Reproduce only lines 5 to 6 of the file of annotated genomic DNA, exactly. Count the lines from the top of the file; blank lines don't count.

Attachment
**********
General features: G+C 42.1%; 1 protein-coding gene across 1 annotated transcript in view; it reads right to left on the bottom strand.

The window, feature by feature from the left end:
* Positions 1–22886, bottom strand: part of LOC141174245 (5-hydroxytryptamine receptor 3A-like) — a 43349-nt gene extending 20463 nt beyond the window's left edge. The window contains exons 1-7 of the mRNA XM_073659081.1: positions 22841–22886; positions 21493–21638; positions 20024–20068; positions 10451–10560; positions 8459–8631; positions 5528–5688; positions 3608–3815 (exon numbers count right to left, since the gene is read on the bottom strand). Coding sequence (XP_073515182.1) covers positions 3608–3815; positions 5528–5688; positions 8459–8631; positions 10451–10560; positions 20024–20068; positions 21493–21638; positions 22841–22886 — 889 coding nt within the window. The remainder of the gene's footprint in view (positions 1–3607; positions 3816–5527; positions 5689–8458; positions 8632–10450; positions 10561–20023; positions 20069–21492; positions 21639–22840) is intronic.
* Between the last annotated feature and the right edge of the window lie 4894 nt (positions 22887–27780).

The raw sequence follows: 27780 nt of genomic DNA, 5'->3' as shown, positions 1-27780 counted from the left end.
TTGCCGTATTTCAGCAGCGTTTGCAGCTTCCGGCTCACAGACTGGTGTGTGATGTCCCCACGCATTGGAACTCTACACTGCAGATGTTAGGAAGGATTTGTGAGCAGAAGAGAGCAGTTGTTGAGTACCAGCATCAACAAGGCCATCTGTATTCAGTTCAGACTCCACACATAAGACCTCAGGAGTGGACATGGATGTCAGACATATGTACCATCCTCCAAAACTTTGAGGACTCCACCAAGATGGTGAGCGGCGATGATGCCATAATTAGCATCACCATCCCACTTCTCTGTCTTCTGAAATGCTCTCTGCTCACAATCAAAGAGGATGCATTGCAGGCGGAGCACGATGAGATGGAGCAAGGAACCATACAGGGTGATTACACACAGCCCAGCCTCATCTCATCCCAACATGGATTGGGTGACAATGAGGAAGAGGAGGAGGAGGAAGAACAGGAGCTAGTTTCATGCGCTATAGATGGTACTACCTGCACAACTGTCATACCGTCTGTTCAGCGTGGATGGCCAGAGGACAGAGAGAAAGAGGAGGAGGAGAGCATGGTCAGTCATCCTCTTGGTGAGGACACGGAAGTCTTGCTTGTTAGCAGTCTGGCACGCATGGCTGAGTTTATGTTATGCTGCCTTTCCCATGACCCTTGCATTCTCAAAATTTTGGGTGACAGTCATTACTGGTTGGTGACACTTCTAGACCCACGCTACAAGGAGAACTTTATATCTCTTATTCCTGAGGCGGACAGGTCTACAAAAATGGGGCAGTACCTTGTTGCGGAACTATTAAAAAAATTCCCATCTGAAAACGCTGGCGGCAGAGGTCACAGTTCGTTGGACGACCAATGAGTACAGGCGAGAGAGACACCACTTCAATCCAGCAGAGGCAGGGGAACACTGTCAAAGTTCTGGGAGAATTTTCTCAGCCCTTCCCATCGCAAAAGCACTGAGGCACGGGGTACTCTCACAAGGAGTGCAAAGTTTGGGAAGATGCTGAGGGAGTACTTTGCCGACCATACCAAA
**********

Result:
The raw sequence follows: 27780 nt of genomic DNA, 5'->3' as shown, positions 1-27780 counted from the left end.
TTGCCGTATTTCAGCAGCGTTTGCAGCTTCCGGCTCACAGACTGGTGTGTGATGTCCCCACGCATTGGAACTCTACACTGCAGATGTTAGGAAGGATTTGTGAGCAGAAGAGAGCAGTTGTTGAGTACCAGCATCAACAAGGCCATCTGTATTCAGTTCAGACTCCACACATAAGACCTCAGGAGTGGACATGGATGTCAGACATATGTACCATCCTCCAAAACTTTGAGGACTCCACCAAGATGGTGAGCGGCGATGATGCCATAATTAGCATCACCATCCCACTTCTCTGTCTTCTGAAATGCTCTCTGCTCACAATCAAAGAGGATGCATTGCAGGCGGAGCACGATGAGATGGAGCAAGGAACCATACAGGGTGATTACACACAGCCCAGCCTCATCTCATCCCAACATGGATTGGGTGACAATGAGGAAGAGGAGGAGGAGGAAGAACAGGAGCTAGTTTCATGCGCTATAGATGGTACTACCTGCACAACTGTCATACCGTCTGTTCAGCGTGGATGGCCAGAGGACAGAGAGAAAGAGGAGGAGGAGAGCATGGTCAGTCATCCTCTTGGTGAGGACACGGAAGTCTTGCTTGTTAGCAGTCTGGCACGCATGGCTGAGTTTATGTTATGCTGCCTTTCCCATGACCCTTGCATTCTCAAAATTTTGGGTGACAGTCATTACTGGTTGGTGACACTTCTAGACCCACGCTACAAGGAGAACTTTATATCTCTTATTCCTGAGGCGGACAGGTCTACAAAAATGGGGCAGTACCTTGTTGCGGAACTATTAAAAAAATTCCCATCTGAAAACGCTGGCGGCAGAGGTCACAGTTCGTTGGACGACCAATGAGTACAGGCGAGAGAGACACCACTTCAATCCAGCAGAGGCAGGGGAACACTGTCAAAGTTCTGGGAGAATTTTCTCAGCCCTTCCCATCGCAAAAGCACTGAGGCACGGGGTACTCTCACAAGGAGTGCAAAGTTTGGGAAGATGCTGAGGGAGTACTTTGCCGACCATACCAAA